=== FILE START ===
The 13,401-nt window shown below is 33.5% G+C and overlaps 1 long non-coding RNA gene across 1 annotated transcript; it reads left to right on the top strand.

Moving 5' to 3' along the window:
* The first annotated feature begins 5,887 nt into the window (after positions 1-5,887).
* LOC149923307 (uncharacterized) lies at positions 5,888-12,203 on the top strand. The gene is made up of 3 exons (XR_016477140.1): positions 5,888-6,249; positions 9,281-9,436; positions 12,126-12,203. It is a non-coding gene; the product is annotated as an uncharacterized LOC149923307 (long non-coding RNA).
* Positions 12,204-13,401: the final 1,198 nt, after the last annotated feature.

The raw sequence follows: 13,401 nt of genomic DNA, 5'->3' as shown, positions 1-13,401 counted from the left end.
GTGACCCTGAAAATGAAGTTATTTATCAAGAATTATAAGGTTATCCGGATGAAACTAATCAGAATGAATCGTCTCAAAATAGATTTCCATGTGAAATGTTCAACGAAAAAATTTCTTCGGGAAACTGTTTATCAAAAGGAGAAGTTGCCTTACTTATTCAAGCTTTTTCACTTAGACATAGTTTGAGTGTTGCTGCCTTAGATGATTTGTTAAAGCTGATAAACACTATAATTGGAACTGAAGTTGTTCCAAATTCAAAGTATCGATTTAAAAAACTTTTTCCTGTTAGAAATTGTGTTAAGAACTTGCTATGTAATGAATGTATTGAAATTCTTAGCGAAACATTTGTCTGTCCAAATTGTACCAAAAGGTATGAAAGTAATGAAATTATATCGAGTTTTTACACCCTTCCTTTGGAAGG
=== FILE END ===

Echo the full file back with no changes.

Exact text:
The 13,401-nt window shown below is 33.5% G+C and overlaps 1 long non-coding RNA gene across 1 annotated transcript; it reads left to right on the top strand.

Moving 5' to 3' along the window:
* The first annotated feature begins 5,887 nt into the window (after positions 1-5,887).
* LOC149923307 (uncharacterized) lies at positions 5,888-12,203 on the top strand. The gene is made up of 3 exons (XR_016477140.1): positions 5,888-6,249; positions 9,281-9,436; positions 12,126-12,203. It is a non-coding gene; the product is annotated as an uncharacterized LOC149923307 (long non-coding RNA).
* Positions 12,204-13,401: the final 1,198 nt, after the last annotated feature.

The raw sequence follows: 13,401 nt of genomic DNA, 5'->3' as shown, positions 1-13,401 counted from the left end.
GTGACCCTGAAAATGAAGTTATTTATCAAGAATTATAAGGTTATCCGGATGAAACTAATCAGAATGAATCGTCTCAAAATAGATTTCCATGTGAAATGTTCAACGAAAAAATTTCTTCGGGAAACTGTTTATCAAAAGGAGAAGTTGCCTTACTTATTCAAGCTTTTTCACTTAGACATAGTTTGAGTGTTGCTGCCTTAGATGATTTGTTAAAGCTGATAAACACTATAATTGGAACTGAAGTTGTTCCAAATTCAAAGTATCGATTTAAAAAACTTTTTCCTGTTAGAAATTGTGTTAAGAACTTGCTATGTAATGAATGTATTGAAATTCTTAGCGAAACATTTGTCTGTCCAAATTGTACCAAAAGGTATGAAAGTAATGAAATTATATCGAGTTTTTACACCCTTCCTTTGGAAGG